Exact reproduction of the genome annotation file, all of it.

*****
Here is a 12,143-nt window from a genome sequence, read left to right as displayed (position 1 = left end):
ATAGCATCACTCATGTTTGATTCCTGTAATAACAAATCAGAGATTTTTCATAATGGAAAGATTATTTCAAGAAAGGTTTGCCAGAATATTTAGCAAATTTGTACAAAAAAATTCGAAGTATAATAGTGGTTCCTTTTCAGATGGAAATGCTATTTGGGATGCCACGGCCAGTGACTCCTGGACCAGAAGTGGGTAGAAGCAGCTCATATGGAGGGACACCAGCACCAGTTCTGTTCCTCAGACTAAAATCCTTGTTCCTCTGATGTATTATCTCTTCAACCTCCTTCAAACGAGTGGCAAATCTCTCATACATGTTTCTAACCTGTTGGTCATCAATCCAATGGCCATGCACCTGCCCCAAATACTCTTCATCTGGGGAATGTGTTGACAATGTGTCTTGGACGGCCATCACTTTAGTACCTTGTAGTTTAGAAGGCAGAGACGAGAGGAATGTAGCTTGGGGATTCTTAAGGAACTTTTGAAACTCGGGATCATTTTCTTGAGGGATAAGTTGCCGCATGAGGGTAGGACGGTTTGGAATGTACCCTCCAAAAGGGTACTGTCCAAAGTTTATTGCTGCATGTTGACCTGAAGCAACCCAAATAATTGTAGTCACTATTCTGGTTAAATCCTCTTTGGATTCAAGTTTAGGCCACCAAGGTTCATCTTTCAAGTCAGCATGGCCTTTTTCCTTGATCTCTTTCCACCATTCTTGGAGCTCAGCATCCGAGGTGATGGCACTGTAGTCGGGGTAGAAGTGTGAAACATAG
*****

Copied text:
Here is a 12,143-nt window from a genome sequence, read left to right as displayed (position 1 = left end):
ATAGCATCACTCATGTTTGATTCCTGTAATAACAAATCAGAGATTTTTCATAATGGAAAGATTATTTCAAGAAAGGTTTGCCAGAATATTTAGCAAATTTGTACAAAAAAATTCGAAGTATAATAGTGGTTCCTTTTCAGATGGAAATGCTATTTGGGATGCCACGGCCAGTGACTCCTGGACCAGAAGTGGGTAGAAGCAGCTCATATGGAGGGACACCAGCACCAGTTCTGTTCCTCAGACTAAAATCCTTGTTCCTCTGATGTATTATCTCTTCAACCTCCTTCAAACGAGTGGCAAATCTCTCATACATGTTTCTAACCTGTTGGTCATCAATCCAATGGCCATGCACCTGCCCCAAATACTCTTCATCTGGGGAATGTGTTGACAATGTGTCTTGGACGGCCATCACTTTAGTACCTTGTAGTTTAGAAGGCAGAGACGAGAGGAATGTAGCTTGGGGATTCTTAAGGAACTTTTGAAACTCGGGATCATTTTCTTGAGGGATAAGTTGCCGCATGAGGGTAGGACGGTTTGGAATGTACCCTCCAAAAGGGTACTGTCCAAAGTTTATTGCTGCATGTTGACCTGAAGCAACCCAAATAATTGTAGTCACTATTCTGGTTAAATCCTCTTTGGATTCAAGTTTAGGCCACCAAGGTTCATCTTTCAAGTCAGCATGGCCTTTTTCCTTGATCTCTTTCCACCATTCTTGGAGCTCAGCATCCGAGGTGATGGCACTGTAGTCGGGGTAGAAGTGTGAAACATAG